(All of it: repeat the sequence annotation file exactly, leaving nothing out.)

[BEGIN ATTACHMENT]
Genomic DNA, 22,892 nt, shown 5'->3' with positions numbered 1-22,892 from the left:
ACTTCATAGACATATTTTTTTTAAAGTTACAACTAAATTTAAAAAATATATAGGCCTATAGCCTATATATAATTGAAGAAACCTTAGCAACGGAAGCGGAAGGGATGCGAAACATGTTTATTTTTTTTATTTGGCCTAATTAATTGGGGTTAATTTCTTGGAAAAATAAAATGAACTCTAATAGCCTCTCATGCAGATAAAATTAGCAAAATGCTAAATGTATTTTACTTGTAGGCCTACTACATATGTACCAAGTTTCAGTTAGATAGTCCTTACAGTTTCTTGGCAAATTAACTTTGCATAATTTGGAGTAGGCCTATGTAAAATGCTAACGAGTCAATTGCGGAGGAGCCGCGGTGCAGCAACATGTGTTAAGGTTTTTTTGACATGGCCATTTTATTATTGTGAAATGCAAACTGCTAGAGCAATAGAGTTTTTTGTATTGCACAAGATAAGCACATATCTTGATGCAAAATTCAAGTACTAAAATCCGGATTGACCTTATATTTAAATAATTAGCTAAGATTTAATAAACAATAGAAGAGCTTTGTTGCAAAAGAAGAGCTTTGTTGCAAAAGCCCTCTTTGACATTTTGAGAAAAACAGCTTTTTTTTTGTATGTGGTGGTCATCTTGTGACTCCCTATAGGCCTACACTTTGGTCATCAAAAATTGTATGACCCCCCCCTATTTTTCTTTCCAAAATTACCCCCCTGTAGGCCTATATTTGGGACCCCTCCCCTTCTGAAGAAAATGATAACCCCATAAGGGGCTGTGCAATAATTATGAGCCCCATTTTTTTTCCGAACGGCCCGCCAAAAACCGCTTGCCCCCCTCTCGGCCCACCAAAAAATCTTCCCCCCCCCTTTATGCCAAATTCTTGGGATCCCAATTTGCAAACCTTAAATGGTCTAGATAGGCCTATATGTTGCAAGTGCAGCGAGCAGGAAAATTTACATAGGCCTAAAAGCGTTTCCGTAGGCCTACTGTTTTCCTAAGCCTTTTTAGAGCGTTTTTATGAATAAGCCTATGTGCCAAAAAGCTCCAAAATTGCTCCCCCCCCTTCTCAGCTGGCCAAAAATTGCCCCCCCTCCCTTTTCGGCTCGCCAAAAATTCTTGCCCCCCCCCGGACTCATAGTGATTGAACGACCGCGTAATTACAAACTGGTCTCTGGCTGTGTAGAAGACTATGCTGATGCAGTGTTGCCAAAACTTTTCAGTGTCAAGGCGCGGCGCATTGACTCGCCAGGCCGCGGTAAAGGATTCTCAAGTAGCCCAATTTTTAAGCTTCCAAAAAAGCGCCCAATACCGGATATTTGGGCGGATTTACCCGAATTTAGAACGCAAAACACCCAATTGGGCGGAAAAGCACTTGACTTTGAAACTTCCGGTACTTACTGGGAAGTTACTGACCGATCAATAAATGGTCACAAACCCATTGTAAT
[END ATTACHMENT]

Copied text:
Genomic DNA, 22,892 nt, shown 5'->3' with positions numbered 1-22,892 from the left:
ACTTCATAGACATATTTTTTTTAAAGTTACAACTAAATTTAAAAAATATATAGGCCTATAGCCTATATATAATTGAAGAAACCTTAGCAACGGAAGCGGAAGGGATGCGAAACATGTTTATTTTTTTTATTTGGCCTAATTAATTGGGGTTAATTTCTTGGAAAAATAAAATGAACTCTAATAGCCTCTCATGCAGATAAAATTAGCAAAATGCTAAATGTATTTTACTTGTAGGCCTACTACATATGTACCAAGTTTCAGTTAGATAGTCCTTACAGTTTCTTGGCAAATTAACTTTGCATAATTTGGAGTAGGCCTATGTAAAATGCTAACGAGTCAATTGCGGAGGAGCCGCGGTGCAGCAACATGTGTTAAGGTTTTTTTGACATGGCCATTTTATTATTGTGAAATGCAAACTGCTAGAGCAATAGAGTTTTTTGTATTGCACAAGATAAGCACATATCTTGATGCAAAATTCAAGTACTAAAATCCGGATTGACCTTATATTTAAATAATTAGCTAAGATTTAATAAACAATAGAAGAGCTTTGTTGCAAAAGAAGAGCTTTGTTGCAAAAGCCCTCTTTGACATTTTGAGAAAAACAGCTTTTTTTTTGTATGTGGTGGTCATCTTGTGACTCCCTATAGGCCTACACTTTGGTCATCAAAAATTGTATGACCCCCCCCTATTTTTCTTTCCAAAATTACCCCCCTGTAGGCCTATATTTGGGACCCCTCCCCTTCTGAAGAAAATGATAACCCCATAAGGGGCTGTGCAATAATTATGAGCCCCATTTTTTTTCCGAACGGCCCGCCAAAAACCGCTTGCCCCCCTCTCGGCCCACCAAAAAATCTTCCCCCCCCCTTTATGCCAAATTCTTGGGATCCCAATTTGCAAACCTTAAATGGTCTAGATAGGCCTATATGTTGCAAGTGCAGCGAGCAGGAAAATTTACATAGGCCTAAAAGCGTTTCCGTAGGCCTACTGTTTTCCTAAGCCTTTTTAGAGCGTTTTTATGAATAAGCCTATGTGCCAAAAAGCTCCAAAATTGCTCCCCCCCCTTCTCAGCTGGCCAAAAATTGCCCCCCCTCCCTTTTCGGCTCGCCAAAAATTCTTGCCCCCCCCCGGACTCATAGTGATTGAACGACCGCGTAATTACAAACTGGTCTCTGGCTGTGTAGAAGACTATGCTGATGCAGTGTTGCCAAAACTTTTCAGTGTCAAGGCGCGGCGCATTGACTCGCCAGGCCGCGGTAAAGGATTCTCAAGTAGCCCAATTTTTAAGCTTCCAAAAAAGCGCCCAATACCGGATATTTGGGCGGATTTACCCGAATTTAGAACGCAAAACACCCAATTGGGCGGAAAAGCACTTGACTTTGAAACTTCCGGTACTTACTGGGAAGTTACTGACCGATCAATAAATGGTCACAAACCCATTGTAAT